Wednesday, May 17, 2006

Louisiana survey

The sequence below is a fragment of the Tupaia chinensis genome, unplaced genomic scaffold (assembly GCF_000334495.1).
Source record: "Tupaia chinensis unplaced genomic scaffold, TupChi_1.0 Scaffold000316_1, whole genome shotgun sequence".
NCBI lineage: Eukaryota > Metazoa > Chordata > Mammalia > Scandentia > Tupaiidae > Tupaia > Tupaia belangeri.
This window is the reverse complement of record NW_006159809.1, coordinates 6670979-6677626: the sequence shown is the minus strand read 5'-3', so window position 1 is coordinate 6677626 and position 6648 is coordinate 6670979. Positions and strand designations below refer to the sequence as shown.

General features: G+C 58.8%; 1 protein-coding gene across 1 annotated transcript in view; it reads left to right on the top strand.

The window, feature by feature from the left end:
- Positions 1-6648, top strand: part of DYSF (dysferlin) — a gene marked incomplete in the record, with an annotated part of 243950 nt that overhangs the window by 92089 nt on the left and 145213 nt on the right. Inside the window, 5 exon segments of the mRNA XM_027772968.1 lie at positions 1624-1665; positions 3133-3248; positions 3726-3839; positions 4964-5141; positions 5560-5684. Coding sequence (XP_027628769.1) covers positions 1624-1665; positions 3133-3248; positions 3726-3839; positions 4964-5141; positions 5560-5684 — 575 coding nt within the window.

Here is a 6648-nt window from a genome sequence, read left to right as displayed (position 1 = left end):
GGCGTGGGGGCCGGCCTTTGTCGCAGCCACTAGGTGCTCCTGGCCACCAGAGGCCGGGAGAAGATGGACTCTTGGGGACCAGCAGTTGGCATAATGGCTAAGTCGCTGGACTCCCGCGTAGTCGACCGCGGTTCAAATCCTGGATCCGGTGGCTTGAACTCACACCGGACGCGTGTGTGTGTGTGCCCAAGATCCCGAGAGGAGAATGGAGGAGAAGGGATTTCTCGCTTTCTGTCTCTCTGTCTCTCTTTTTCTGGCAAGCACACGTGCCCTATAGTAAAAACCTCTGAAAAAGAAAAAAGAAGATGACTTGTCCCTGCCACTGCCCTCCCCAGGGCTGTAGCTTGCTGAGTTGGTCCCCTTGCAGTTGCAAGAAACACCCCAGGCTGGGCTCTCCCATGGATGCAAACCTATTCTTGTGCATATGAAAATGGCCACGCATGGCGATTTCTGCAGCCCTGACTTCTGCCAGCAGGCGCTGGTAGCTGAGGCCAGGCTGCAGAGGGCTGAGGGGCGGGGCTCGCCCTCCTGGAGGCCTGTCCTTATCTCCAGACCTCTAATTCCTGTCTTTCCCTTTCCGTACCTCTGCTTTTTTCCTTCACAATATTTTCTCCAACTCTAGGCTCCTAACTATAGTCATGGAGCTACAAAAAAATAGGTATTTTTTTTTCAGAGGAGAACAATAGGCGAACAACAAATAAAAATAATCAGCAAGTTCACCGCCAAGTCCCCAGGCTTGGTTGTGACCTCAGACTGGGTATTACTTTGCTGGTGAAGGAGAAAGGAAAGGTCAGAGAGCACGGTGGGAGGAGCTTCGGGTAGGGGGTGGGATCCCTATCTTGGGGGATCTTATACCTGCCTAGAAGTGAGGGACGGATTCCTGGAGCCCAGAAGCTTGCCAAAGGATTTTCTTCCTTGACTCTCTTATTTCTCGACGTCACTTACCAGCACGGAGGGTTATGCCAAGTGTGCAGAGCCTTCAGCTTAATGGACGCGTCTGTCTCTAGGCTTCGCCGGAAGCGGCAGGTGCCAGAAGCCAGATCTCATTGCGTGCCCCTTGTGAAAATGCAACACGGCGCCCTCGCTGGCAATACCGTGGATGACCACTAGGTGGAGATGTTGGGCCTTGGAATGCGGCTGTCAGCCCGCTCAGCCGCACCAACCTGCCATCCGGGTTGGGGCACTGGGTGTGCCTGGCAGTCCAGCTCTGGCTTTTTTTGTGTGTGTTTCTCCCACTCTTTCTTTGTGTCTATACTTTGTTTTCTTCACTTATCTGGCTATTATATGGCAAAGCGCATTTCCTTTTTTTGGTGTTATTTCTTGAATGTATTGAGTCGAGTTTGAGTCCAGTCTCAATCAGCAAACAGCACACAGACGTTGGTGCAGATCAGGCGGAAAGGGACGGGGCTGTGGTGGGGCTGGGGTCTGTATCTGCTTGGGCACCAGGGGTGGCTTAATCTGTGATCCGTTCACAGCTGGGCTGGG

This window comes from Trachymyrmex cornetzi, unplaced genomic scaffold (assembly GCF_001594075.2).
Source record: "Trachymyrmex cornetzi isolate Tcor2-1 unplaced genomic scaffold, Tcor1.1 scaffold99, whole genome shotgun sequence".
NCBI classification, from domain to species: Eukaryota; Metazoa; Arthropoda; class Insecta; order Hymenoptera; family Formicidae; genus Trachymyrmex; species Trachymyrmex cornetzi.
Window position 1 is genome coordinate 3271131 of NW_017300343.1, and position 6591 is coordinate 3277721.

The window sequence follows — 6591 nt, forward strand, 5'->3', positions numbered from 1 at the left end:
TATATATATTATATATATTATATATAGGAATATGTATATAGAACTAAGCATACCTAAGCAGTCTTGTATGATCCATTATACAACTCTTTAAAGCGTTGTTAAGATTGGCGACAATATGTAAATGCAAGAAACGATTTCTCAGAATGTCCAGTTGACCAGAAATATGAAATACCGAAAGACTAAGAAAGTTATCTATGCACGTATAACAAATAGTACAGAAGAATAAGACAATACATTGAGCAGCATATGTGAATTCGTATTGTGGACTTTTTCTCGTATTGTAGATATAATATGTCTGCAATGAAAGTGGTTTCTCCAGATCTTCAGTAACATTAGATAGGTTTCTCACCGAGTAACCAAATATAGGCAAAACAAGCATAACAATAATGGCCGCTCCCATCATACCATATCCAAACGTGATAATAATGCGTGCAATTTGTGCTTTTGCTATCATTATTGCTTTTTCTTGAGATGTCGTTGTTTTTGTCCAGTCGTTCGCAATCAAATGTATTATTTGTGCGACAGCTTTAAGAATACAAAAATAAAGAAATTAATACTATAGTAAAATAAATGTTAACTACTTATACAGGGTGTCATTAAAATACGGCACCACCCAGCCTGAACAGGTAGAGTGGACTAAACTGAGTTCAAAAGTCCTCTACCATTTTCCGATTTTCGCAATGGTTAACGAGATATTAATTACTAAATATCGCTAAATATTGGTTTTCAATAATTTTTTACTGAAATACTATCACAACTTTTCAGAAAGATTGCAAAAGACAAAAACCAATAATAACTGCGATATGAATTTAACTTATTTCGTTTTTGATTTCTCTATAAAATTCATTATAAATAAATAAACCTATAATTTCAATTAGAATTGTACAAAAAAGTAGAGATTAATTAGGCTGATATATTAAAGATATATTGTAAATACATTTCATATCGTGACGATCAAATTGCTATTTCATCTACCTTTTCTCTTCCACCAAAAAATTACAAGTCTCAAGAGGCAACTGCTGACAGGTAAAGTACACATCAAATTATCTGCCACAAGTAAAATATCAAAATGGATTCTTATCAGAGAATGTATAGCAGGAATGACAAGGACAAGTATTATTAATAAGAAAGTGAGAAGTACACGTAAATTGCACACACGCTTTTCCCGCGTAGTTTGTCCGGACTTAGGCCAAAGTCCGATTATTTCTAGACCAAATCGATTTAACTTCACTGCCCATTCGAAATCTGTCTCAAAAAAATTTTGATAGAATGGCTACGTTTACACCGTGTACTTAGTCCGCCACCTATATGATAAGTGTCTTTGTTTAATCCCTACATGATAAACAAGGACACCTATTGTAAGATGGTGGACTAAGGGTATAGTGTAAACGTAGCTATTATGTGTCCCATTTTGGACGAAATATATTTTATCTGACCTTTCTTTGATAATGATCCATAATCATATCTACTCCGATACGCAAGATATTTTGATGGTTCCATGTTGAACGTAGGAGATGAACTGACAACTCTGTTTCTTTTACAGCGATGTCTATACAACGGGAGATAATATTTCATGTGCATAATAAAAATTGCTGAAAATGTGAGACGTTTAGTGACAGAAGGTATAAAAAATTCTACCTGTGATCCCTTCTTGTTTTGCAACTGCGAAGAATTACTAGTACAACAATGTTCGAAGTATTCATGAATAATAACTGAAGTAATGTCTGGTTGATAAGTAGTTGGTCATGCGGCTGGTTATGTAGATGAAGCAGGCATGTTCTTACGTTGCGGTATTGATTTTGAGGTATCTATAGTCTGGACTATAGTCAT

This week's column analyzes the 2006 Louisiana Survey Link to column in Shreveport Times here. Link to survey info here. Column text copied here: "LSU released the 2006 Louisiana Survey last week. It offers the first comprehensive snapshot of public opinion in the state since last year’s devastating hurricane season. According to the survey, the mood of Louisiana has changed in the last 12 months. "For example, just 34 percent of people questioned said they believe the state is moving in the right direction – that’s down from more than 50 percent last year. This is a largely symbolic question gauging the overall sentiment of the people of the state, but it’s no coincidence this response corresponds closely to the governor’s current approval ratings. "There was also an almost 10 percent increase in the belief that Louisiana is growing more corrupt. No doubt reports about state legislators’ sweetheart deals on recovery contracts and Congressman William Jefferson’s current legal problems helped contribute to this discouraging result. For what it’s worth, current legislative efforts to prevent release of many executive branch proceedings probably won’t help raise this number for next year either. "Reading through the survey one gets a sense of what could be called “despondency.” And that impression stems from more than the fact that 59 percent said they felt depressed – although that is plenty disturbing. "Louisiana’s leadership should be concerned about state residents’ palpable lack of faith in state government’s ability to do the job of leading recovery efforts in an honest and cost-effective way -- if at all. Judging by these numbers, it seems Baton Rouge has done little to inspire confidence in the people of the state. "There’s also evidence that despite new problems raised by last year’s hurricanes, residents of Louisiana haven’t lost sight of the state’s chronic problems with education, public health and economic development. Indeed, when asked to choose between spending money on the rebuilding effort or on another high priority issue, people preferred focusing on the other high priority issues. "This should be seen as a reminder that “rebuilding” must be about more than a return to Louisiana’s pre-Katrina status quo because that status-quo was unsustainable as any number of national rankings placing Louisiana in the basement on basic socio-economic and public health indicators had often suggested. "The most disheartening finding in the 2006 Louisiana survey isn’t a finding at all. It doesn’t come from a question posed to respondents and it doesn’t come from a careful spin of the numbers. It comes instead from reading between the lines. In Louisiana today there is not only a lack of confidence in government, but also little apparent hope that conditions will improve any time soon. "These are not conditions conducive to a successful rebuilding effort. And that is depressing indeed. Recall the words of Martin Luther King, Jr., “If you lose hope, somehow you lose the vitality that keeps life moving, you lose that courage to be, that quality that helps you go on in spite of it all.” "Louisiana can’t afford to lose hope. There’s too much work to be done."